- Quantum computing is becoming a reality as scientists learn more about the technology
- IBM’s System One is the first integrated quantum system available for commercial use
- Scientists know what the technology excels at, but real-world utility is still being studied
There are moments when technology reshapes the world. The invention of the cellphone is a shining example of a device that is altering the course of human events. However, people often have a hard time recognizing how revolutionary these products are when they first appear.
That’s where we’re at with quantum computing. Researchers know this technology will be enormously useful someday, but are still working on practical applications. It’s like those early days when the cellphone was a gigantic brick with a 30-minute battery life.
Regardless, being in the early stages of this technology doesn’t dull Dr. Bob Wisnieff’s interest. As the CTO of quantum computing at IBM, Wisnieff oversaw the development of the world’s first integrated quantum computing system available for commercial use. Called IBM Q System One, this platform is different than any current supercomputer.
“I think quantum computing, at its most fundamental level, is very, very different from conventional machines that we know so well today,” says Wisnieff. “The rules of quantum mechanics give me tremendous capabilities in different ways than a conventional computer can.”
System One is bringing a technology once hidden in research labs into the world at large, and it’s reigniting debate about quantum computing’s relevance.
What is quantum computing?
Before jumping into practical uses, it’s important to understand what makes quantum computing different. We’ve discussed this topic before, but the big difference is data processing. Normal computers use binary bits, which can be either ones or zeroes. This on-off switch is a sort of computer language that tells your machine what to do.
Quantum computing, on the other hand, uses qubits. Unlike the bit, qubits can exist as combinations of zero and one. The qubit is therefore considered to be in a superposition, and this allows for much more efficient data processing that we can get on a normal computer.
Of course, there’s a lot of work to do. Scientists still have to grapple with the costs of intense cooling requirements, the lack of people currently able to program in this environment, and the overall journey to physically engineer a new kind of machine from scratch.
What can quantum do?
As Wisnieff is quick to point out, the creation of System One doesn’t mean we’ve completely figured out quantum computing just yet.
“I think that an awful lot of quantum computing is still fairly research-level quantum information theoretic issues,” says Wisnieff. “We're still learning how to get the best performance out of qubits and the best way to design things. We're fairly early in a lot of the learning curve. But we have advanced enough that we can build machines which work.”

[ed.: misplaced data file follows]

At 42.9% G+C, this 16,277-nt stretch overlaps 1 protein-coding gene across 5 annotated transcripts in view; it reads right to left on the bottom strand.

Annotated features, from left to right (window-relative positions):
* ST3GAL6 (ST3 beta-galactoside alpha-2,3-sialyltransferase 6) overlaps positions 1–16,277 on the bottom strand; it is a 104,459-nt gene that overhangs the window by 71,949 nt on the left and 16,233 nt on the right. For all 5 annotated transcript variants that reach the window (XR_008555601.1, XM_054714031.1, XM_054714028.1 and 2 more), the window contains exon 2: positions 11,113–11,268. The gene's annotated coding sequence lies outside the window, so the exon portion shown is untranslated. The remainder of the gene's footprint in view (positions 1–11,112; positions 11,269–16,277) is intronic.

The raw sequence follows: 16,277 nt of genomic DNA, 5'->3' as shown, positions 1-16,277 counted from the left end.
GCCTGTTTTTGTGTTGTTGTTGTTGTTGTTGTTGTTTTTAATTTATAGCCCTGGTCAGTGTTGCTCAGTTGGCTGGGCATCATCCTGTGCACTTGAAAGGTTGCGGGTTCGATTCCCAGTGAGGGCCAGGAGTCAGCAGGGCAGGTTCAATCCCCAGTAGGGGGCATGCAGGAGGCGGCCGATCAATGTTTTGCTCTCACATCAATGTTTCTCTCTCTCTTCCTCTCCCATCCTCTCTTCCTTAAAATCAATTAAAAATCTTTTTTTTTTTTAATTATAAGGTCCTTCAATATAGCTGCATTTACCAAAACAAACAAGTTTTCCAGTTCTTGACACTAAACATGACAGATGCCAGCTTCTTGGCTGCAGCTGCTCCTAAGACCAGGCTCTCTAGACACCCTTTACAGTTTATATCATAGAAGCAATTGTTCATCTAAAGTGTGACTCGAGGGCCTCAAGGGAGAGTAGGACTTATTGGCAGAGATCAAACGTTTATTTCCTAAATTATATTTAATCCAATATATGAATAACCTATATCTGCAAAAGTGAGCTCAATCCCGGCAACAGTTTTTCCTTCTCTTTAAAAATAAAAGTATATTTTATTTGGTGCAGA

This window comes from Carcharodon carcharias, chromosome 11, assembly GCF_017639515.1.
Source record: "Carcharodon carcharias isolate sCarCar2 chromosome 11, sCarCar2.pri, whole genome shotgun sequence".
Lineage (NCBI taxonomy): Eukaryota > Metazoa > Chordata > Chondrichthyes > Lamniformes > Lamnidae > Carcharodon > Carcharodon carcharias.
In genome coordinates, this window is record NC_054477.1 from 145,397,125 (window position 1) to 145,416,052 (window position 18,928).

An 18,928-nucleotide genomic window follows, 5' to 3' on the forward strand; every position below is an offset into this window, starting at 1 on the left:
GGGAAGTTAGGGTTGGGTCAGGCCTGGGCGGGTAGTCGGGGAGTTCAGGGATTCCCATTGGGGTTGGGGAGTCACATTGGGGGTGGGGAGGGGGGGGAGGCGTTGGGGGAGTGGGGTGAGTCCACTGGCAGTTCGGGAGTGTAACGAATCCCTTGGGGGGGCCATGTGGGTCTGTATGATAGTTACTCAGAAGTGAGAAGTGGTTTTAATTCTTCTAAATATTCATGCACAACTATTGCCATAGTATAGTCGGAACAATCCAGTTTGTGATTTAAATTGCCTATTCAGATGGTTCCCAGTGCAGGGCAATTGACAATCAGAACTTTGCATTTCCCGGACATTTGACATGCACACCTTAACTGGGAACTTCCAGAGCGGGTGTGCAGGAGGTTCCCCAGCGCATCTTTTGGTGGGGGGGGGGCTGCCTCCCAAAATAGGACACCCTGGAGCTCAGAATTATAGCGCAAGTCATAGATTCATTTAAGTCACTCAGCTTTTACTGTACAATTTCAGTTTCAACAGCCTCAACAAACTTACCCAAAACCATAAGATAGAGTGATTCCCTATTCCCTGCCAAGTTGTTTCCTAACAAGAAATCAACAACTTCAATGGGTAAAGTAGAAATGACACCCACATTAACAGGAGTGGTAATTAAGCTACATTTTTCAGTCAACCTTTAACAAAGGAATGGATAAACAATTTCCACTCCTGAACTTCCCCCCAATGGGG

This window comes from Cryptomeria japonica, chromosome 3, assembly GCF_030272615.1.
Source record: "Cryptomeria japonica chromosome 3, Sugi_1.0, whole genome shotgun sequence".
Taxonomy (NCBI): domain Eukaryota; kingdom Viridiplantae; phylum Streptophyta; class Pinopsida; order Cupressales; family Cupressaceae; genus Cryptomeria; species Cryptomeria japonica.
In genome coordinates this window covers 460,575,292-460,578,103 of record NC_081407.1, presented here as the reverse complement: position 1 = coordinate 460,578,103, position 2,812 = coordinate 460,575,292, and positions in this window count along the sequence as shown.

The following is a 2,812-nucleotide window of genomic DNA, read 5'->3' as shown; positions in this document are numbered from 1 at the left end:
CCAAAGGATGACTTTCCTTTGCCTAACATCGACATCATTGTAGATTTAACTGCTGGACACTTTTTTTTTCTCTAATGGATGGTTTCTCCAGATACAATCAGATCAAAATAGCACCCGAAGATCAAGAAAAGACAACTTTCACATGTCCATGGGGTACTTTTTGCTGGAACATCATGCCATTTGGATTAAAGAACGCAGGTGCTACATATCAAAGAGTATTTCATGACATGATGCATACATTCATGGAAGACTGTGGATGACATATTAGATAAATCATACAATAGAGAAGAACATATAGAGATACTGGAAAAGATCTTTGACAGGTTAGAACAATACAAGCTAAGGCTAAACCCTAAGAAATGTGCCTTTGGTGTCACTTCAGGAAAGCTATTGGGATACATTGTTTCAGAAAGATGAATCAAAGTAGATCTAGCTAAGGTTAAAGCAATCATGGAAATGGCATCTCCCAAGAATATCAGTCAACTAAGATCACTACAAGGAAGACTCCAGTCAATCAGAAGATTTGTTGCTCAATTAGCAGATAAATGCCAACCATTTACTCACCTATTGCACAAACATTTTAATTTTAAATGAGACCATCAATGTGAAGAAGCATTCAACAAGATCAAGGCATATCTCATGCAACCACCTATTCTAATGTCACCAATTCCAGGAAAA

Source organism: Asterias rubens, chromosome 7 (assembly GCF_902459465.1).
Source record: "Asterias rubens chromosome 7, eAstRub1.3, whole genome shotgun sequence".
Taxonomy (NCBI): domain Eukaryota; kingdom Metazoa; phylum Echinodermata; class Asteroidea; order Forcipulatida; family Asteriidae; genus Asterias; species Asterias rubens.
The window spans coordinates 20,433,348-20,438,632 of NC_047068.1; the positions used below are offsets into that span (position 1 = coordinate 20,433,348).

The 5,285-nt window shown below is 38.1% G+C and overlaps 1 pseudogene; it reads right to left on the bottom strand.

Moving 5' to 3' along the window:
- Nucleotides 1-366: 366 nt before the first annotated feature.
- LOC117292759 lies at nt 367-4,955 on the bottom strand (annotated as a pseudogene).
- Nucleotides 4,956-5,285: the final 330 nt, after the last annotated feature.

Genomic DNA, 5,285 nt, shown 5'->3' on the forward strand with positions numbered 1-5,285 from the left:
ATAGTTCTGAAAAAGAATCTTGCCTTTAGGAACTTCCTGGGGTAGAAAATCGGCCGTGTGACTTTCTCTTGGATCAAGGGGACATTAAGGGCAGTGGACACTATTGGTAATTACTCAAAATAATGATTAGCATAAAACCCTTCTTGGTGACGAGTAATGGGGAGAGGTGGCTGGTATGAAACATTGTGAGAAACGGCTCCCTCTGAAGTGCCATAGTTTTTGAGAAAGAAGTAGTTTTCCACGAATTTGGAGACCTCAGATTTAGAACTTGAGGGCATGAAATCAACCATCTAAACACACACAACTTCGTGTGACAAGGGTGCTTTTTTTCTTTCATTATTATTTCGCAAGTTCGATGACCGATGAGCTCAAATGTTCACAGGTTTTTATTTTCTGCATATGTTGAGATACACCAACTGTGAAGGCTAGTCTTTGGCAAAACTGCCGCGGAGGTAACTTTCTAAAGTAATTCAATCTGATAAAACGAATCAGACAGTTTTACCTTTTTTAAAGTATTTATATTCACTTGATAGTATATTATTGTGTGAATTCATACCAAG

That said, some smart individuals are already figuring out practical applications of this technology.
“A wonderful young woman came over to our demo at CES. She had won a trip there from a science contest in which she used the IBM Quantum Experience to do a machine learning demonstration on breast cancer data,” says Wisnieff. “She was using IBM Qiskit to do it. I was just floored.”
“This was a young woman in high school doing something absolutely amazing,” he continued. “It drove home the point that it's going to take people who are thinking differently about how to solve problems that will probably make the biggest advances in how we utilize quantum computing. People just trying some things out, like she did.”
It’s not just high schoolers that are excited about the machine learning applications of quantum computing. Researchers at the University of Pavia in Italy have already married these two technologies for image processing.
Outside of machine learning, Wisnieff believes that quantum computing holds a lot of value for those studying chemistry. In fact, IBM is teaming up with ExxonMobil to do just that. When working at a molecular level, classical physics give way to quantum mechanics.
Therefore, it makes sense to use a quantum computer to study such small objects. ExxonMobil hopes its work with IBM could eventually discover new materials that can help capture carbon at pollution sources such as power plants.
There’s no roadmap
What’s next for quantum computing is anyone’s guess. What we do know is that scientists in the field are both excited and understanding of the limitations of the technology. A big hurdle will be ensuring that current machines are able to keep up with future advancements.
“System One is designed to be reliable and maintainable and—more importantly for us in many respects—upgradable,” says Wisnieff. “We know that over the next several years, quantum computers will continue to grow in capability. We want to be able to rapidly make those changes from one generation to the next.”
Much like that first generation of cellphones, scientists don’t have a crystal clear vision of what quantum computing will be used for. However, that doesn’t mean they aren’t excited about the potential. Wisnieff insists that organizations will need a sense of adventure when approaching this technology.
“Our partners understand it takes an investment to get ready for the future,” says Wisnieff. “There won't be some magic moment where quantum computing turns on and they instantly just hop on it and get going. It'll be another learning experience and they want to get started.”